Administrative License Suspension Appeal Attorney in Columbus, Ohio

An arrest and charge for driving under the influence in Ohio usually comes with an administrative license suspension (ALS). This penalty, which is also called an implied suspension, is assessed on the spot by the arresting officer when the DUI suspect either refuses to submit breath, blood, and urine samples for testing or when the driver tests positive for alcohol or drug use.

The ALS must be appealed quickly. Otherwise, the administrative suspension remains in effect until it expires or a judge replaces it with a court-ordered license suspension. Left in place, the ALS also applies to any commercial driver license that the person under penalty holds. Ohio refuses to grant limited commercial driving privileges, so having a CDL administratively suspended can amount to losing a job.

How an ALS for Suspected Drunk or Drugged Driving Works

First, it is essential to understand that Ohio officially calls the alleged offense of driving under the influence “operating a vehicle while intoxicated,” or OVI. Enforcing the OVI law involves testing vehicle operators (a category that includes motorcycle riders and boaters) for alcohol and drugs.

Exceeding the applicable legal limit for an applicable blood alcohol concentration (BAC) or for a per se limit for a controlled substance is considered clear evidence of an OVI offense. The legal limits for BAC are as follows:

  • .08 for adults who are older than 21 and operating a privately owned vehicle;
  • .04 for operators of commercial vehicles such as tractor-trailers, delivery trucks, or construction equipment; and
  • .02 for any driver who is younger than 21.

Ohio courts recognize per se limits for the following illegal drugs and prescription medications:

  • Amphetamines, including those in ADHD medications
  • Cocaine
  • Heroin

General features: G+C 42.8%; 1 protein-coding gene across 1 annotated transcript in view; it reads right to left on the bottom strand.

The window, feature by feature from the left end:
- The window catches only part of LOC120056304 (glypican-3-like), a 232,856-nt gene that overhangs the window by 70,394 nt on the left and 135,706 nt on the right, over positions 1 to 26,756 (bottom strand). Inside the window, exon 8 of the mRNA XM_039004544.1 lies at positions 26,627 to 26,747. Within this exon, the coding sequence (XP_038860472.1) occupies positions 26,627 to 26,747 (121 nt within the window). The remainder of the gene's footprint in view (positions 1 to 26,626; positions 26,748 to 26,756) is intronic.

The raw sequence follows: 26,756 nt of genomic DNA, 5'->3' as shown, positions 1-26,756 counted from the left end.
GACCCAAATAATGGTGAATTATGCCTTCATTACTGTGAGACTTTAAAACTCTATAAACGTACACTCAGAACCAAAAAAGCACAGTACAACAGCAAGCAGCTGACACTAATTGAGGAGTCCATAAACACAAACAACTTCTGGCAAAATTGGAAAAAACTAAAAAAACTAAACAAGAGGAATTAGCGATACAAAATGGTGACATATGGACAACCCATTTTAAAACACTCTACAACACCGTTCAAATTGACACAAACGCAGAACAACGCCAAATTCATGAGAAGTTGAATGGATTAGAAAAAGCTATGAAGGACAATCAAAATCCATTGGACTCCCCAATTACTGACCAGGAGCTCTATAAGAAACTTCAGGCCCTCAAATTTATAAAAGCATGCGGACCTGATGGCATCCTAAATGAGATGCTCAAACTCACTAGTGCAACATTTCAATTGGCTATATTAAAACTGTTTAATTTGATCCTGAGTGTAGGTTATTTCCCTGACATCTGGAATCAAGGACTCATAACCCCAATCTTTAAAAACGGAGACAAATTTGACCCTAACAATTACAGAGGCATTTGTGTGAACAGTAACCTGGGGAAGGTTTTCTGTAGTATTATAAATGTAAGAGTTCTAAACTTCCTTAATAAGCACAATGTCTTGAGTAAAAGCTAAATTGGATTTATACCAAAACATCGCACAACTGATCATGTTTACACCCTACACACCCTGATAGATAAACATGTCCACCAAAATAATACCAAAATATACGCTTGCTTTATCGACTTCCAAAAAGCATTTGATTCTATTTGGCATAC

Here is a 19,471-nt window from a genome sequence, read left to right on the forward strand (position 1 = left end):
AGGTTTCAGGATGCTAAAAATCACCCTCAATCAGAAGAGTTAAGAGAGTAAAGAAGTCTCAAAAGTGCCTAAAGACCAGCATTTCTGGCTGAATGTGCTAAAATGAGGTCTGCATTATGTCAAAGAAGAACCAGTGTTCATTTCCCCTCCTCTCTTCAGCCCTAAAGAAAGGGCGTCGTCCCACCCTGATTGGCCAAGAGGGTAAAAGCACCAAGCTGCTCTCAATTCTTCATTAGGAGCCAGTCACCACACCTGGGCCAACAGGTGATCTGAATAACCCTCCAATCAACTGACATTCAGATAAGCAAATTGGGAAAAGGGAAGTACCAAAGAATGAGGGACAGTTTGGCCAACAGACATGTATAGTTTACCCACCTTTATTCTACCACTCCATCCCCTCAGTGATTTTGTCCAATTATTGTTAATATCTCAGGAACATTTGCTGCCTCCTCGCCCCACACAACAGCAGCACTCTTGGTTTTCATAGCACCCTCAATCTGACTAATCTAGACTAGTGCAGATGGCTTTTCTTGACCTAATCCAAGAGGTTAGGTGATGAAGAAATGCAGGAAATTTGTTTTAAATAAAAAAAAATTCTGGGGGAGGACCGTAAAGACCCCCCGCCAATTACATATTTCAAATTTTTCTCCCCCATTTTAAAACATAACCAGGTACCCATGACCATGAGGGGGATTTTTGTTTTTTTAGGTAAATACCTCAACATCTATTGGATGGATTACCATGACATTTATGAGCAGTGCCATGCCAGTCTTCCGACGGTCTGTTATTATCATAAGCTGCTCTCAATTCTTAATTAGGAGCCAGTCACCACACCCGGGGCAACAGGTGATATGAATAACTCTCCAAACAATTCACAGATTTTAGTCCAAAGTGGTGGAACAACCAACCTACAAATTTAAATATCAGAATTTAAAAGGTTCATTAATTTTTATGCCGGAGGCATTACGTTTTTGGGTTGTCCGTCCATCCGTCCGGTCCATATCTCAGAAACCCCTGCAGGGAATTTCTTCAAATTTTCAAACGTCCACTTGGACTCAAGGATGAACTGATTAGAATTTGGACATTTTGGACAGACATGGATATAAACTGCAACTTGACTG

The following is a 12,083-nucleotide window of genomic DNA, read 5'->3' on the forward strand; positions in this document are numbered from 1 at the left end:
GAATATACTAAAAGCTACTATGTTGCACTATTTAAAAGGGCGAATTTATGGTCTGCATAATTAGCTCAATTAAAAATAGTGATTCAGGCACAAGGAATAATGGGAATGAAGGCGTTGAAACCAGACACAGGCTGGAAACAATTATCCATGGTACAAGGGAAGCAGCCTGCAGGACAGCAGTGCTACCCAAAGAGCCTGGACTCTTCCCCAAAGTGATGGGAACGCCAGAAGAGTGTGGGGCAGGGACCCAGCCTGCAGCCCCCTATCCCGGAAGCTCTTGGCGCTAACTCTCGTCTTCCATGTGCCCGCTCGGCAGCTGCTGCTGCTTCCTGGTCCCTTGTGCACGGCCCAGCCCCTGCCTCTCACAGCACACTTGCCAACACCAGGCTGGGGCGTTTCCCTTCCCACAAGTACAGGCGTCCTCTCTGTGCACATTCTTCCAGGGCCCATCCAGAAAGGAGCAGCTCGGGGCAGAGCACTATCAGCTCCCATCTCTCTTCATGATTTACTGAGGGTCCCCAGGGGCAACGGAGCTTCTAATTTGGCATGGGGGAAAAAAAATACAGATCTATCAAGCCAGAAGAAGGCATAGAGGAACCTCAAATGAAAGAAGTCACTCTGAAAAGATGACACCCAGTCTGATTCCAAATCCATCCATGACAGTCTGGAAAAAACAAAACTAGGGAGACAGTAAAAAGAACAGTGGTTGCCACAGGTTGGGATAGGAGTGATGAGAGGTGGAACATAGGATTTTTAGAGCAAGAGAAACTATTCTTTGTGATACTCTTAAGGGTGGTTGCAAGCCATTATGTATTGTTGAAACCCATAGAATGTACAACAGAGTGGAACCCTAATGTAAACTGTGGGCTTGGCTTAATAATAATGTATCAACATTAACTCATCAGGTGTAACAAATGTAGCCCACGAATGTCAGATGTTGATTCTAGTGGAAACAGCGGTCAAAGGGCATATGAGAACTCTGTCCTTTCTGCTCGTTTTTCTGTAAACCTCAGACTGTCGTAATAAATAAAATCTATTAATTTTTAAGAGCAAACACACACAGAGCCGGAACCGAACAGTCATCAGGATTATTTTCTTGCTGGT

• LSD
  • Marijuana
  • Methamphetamines
  • PCP
  • Salvia

Opioid painkillers such as oxycodone (OxyContin) and hydrocodone (Vicodin) produce nearly all the same effects as heroin. Drivers who take such medications should recognize their risks for drawing OVI charges.

Drivers have the right to refuse to requests to blow into a breath-testing device and to supply blood and urine samples. Exercising those rights will not stop an arrest or prevent an OVI charge. A driver may want to consult with a DUI/OVI defense attorney during their detainment to receive advice on whether to consent to testing or refuse. Law enforcement officials cannot deny a suspect the opportunity to call a lawyer.

ALS Penalties

Keep in mind that an administrative or implied consent license suspension precedes and runs separately from any OVI penalties imposed by a judge. The two tables below spell out what a driver who is arrested for and charged with drunk or drugged driving can expect.

If you Refuse the Test

Refusals / Offenses in 10 years

Length of Administrative Suspension

Partial Personal Driving Privileges Can Be Restored

Use of Restricted License Plates

Use of Ignition Interlock Device

1st 1 year After 30 days Optional Optional
2nd 2 years After 90 days Optional Optional
3rd 3 years After 1 year Optional Optional
4 or more 5 years After 3 years Optional Optional

If You Fail the Alcohol or Blood Test

Offenses in 10 years

Length of Administrative Suspension

Partial Personal Driving Privileges Can Be Restored

Use of Restricted License Plates

Use of Ignition Interlock Device

1st 90 days After 15 days Optional Optional
2nd 1 year After 45 days Optional Optional
3rd 2 years After 180 days Optional

Required if registering a BAC above the legal limit

4 or more 3 years After 3 years Optional

Required if registering a BAC above the legal limit

Personal driving privileges granted to Ohio residents with suspended licenses are usually restricted to driving to and from work or school, driving to and from health care appointments, and driving to and from court appearances and meeting with an attorney.

Appealing an ALS

Until an ALS is successfully appealed or expires, the person under penalty faces harsh penalties if they violate the terms of their suspension. A violation of an ALS can result in arrest, jail time, fines, additional points on the license, and a longer court-issued license suspension.

An OVI defense attorney will be able to help you appeal an administrative license suspension. Acting immediately is key because state law sets a 30-day deadline for filing the appeal.

The notice to appeal can be given during the arraignment on the OVI and any related charges. If a CDL has been suspended, both the court handling the case and the Ohio Bureau of Motor Vehicles must be notified. The BMV follows a different procedure than the court, so working with a knowledgeable and experienced administrative license suspension lawyer will be important.

Colin Maher of the Maher Law Firm has served for many years as a license suspensions attorney in Columbus, Ohio. He offers free consultations to potential clients, and he takes many OVI cases for a flat fee. You can speak with Maher by calling him at (614) 205-2208 or completing this online contact form.

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